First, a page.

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Fire Emblem Echoes: Shadows of Valentia Review


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On 07/07/2017 at 12:00 PM by Julian Titus

More Fire Emblem isn't a bad thing.
RECOMMENDATION:

Some of the changes to the formula don't quite land, but this is still strategic role playing at its best.

As much as I loved Fire Emblem: Awakening and Fire Emblem Fates: Birthright, I was skeptical when another game, Fire Emblem Echoes: Shadow of Valentia, was announced to be released this year. While I’m happy to see this franchise finally gain some much-needed popularity outside of Japan, I’m not sure if I want to see the series become annualized. I have yet to play through the other two campaigns for last year’s game, and after spending over 40 hours with Echoes I might be good for a while. Or then again, I might be just as addicted as I was last year.

Fire Emblem Echoes: Shadow of Valentia is actually a robust remake of Fire Emblem Gaiden, the second game in the series that was originally released for the Famicom. As many 8-bit era sequels, Fire Emblem Gaiden was a major departure in the series in terms of mechanics, which translates to Echoes. Weapons are no longer finite use items, but are instead equipped in a character’s single item slot, which forces players to choose higher damage over healing items. In addition to the standard battle map, Echoes features dungeons and interior areas that are explored like traditional role playing games, complete with hidden treasure and multiple enemy encounters. It’s quite the departure for the series, and while I can appreciate the change to the formula, some elements land a bit flat for me.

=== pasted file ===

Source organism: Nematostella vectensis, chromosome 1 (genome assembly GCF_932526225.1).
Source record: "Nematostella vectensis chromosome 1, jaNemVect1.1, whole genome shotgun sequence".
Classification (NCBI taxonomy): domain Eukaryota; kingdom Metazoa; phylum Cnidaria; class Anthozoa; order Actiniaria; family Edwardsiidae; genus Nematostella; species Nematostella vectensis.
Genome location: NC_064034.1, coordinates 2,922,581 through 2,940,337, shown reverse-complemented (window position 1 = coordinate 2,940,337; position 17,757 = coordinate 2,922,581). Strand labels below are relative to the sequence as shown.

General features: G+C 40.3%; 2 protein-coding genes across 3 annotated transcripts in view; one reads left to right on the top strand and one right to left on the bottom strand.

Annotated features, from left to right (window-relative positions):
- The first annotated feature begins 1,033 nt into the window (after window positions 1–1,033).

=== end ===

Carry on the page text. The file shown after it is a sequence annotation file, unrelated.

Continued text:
Battles are just as thrilling as ever, even if there are a few things missing from this earlier Fire Emblem game. After my first couple fights I could feel that Fire Emblem addiction taking hold of me, as I would play my 3DS late into the night as I told myself “just one more battle, then sleep”. The tried and true “rock, paper, scissors” type of unit strengths and weaknesses are not present here, which allows for a little more experimentation. It’s no longer possible to position units next to each other for assists, which adds an extra layer of challenge when moving troops on the map.